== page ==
Even by the standards of a region that has seen more than its fair share of xenophobic violence, forced migrations and displacements, the grim plight of the Rohingya of Myanmar stands out as an abomination of the worst sort.
Here are a people who have lived for generations on what are now the borderlands of Myanmar and Bangladesh, both of which, in their present national forms, are relatively recent historical creations.
The Rohingya have been hounded out of the former, rendered non-citizens through legal machinations and treated poorly by the latter, which either tries to “push them back” or corrals them into ramshackle camps with poor accommodation, hygiene and little access to healthcare or education for children.
There are now resurrected plans, denounced by Human Rights Watch as “cruel and unworkable“, to relocate them to Thengar Char, an undeveloped coastal island that floods regularly.
The Rohingya, whose very existence has been denied by the Myanmar state, have also sought – and been refused – shelter in Southeast Asian countries, after risking dangerous journeys on the high seas, which many did not survive.
Some of the leaders of these nations rightly identify Islamophobia as a contributing factor to the Rohingya’s misery, but are less eager to offer refuge. Only a small number have been accommodated in India.
A United Nations report, which came out earlier this month, offers a scathing indictment of all concerned, noting, perhaps with a touch of understatement, the “devastating cruelty” to which the Rohingya people, children in particular, have been subjected (PDF).
Whole areas of Rohingya habitation have been burned to the ground, while women have been gang-raped by Myanmar’s security forces as well as Rakhine civilian vigilantes.
The Rohingya have been subjected to regular massacres, including of their babies. Their mobility has been severely restricted and severe malnourishment is rife.
They have also been subjected to draconian marriage and childbearing regulations intended to curb their numbers. The word “persecution” is wholly inadequate to describing a population which is clearly being targeted for systematic elimination from the body politic of Myanmar.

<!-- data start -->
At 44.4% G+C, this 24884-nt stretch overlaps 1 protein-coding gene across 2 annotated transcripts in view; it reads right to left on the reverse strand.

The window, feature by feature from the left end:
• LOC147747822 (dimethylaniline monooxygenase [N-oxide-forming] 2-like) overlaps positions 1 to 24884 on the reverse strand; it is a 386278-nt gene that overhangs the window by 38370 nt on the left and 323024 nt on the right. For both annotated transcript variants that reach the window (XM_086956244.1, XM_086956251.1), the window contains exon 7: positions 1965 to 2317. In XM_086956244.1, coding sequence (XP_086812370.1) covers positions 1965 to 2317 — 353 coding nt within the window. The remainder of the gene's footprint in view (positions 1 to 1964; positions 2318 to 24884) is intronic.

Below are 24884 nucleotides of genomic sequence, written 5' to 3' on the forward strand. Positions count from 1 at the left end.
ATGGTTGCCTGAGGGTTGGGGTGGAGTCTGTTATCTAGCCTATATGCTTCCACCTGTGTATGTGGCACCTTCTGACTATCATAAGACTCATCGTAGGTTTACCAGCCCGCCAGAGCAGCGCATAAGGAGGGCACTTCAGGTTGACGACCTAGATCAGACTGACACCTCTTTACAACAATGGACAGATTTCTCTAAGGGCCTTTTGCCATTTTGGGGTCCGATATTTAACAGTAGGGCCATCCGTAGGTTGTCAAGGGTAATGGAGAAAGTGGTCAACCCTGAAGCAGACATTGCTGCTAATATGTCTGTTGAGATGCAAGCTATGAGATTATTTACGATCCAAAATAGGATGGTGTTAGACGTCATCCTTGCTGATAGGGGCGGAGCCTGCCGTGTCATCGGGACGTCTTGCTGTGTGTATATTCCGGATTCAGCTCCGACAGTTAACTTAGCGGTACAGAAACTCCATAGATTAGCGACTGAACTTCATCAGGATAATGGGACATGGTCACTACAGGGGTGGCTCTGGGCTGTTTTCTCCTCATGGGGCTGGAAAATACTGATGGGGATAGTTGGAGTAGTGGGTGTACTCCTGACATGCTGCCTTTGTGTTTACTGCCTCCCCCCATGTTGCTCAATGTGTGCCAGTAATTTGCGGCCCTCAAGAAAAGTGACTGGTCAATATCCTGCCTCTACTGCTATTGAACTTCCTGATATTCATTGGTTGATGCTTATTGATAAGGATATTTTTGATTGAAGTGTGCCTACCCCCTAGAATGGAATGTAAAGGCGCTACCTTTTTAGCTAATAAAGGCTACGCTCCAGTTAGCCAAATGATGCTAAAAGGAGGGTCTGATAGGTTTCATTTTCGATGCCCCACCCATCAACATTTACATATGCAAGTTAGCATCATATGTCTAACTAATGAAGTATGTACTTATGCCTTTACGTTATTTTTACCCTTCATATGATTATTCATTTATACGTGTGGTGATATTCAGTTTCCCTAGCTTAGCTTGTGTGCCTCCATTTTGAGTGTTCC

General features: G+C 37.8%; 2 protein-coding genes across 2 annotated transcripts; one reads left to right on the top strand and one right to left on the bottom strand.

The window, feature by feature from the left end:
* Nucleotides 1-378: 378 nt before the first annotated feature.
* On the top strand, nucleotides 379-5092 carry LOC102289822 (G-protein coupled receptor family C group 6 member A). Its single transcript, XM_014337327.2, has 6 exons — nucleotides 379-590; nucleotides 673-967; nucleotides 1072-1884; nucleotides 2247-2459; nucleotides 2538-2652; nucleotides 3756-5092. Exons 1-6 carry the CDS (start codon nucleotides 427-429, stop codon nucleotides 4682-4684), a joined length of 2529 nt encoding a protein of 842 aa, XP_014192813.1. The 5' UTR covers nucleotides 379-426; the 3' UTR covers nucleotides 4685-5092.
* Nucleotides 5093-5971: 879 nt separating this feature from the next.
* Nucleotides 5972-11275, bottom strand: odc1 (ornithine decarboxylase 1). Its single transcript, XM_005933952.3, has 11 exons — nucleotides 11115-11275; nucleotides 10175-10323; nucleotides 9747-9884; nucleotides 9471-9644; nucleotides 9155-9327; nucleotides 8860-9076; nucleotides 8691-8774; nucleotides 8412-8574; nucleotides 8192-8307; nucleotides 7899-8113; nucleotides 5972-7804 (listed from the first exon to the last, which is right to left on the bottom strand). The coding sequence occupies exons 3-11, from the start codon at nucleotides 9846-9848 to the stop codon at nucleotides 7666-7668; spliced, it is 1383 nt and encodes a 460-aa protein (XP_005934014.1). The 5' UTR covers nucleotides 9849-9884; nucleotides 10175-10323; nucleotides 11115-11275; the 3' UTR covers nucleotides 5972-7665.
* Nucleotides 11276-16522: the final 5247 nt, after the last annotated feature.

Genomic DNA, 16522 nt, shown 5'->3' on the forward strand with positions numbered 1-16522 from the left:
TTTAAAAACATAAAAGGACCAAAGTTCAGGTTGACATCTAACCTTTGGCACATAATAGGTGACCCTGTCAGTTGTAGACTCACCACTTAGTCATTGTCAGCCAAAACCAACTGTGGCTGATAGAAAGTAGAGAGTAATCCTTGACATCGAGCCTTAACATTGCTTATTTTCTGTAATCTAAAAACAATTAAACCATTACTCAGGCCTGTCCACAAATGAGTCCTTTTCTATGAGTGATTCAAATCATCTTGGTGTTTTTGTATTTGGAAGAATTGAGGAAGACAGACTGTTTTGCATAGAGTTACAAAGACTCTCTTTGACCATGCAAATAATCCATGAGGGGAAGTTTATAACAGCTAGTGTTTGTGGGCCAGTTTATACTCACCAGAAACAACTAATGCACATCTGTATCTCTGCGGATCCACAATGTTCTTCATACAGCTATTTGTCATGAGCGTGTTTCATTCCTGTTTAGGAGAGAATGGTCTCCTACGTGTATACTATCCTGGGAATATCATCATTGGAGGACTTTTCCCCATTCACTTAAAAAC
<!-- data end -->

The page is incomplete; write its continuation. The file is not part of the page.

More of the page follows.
While Desmond Tutu has already called the situation a “slow genocide”, and the Simon-Skjodt Centre for Prevention of Genocide has raised the alarm, noting carefully that “many preconditions for genocide are already in place”, big global actors have steadfastly refused to use the term, which would then trigger the international Convention on the Punishment and Prevention of the Crime of Genocide.
It is fair to say that a world, which was riveted by the spectacle of a beautiful woman under long years of house arrest in that country, has chosen to discreetly avert its eyes from the ongoing systematic persecution, and, barring a few retaliatory actions, one-sided bloodshed.
Rather than just pandering to the manifestly brutal and authoritarian military, India - and other South Asian nations - should be unambiguous in their condemnation of the bloodletting and ravaging being visited upon an entire population.
Meanwhile, Aung San Suu Kyi herself, who is now Myanmar’s elected civilian leader, has either remained silent on the worsening situation or – scandalously and unforgivably – participated in official denials issued from the military, charging critics with focusing on the “negative side”.
We rightly denounce those who deny past genocides, yet surely those in a position to observe and act but still deny the fact of ongoing ethnic cleansing accompanied by stigmatisation and dehumanising laws are even more culpable?
No religion, of course, would admit to violence being sanctioned in its scriptures but there is something especially depraved about Buddhist monks inciting violence, manifestly violating the Buddha’s unambiguous repudiation of hatred as a form of relating to others.
Ashin Wirathu, the rabid hate preacher who has repeatedly incited attacks on the Rohingya, can plausibly be listed as one of the world’s great terrorists.
What of the land of the Buddha’s birth? India, the major South Asian player, critical of Myanmar’s military junta in the past, now chooses to undertake a “pragmatic engagement” with it, which includes selling military hardware.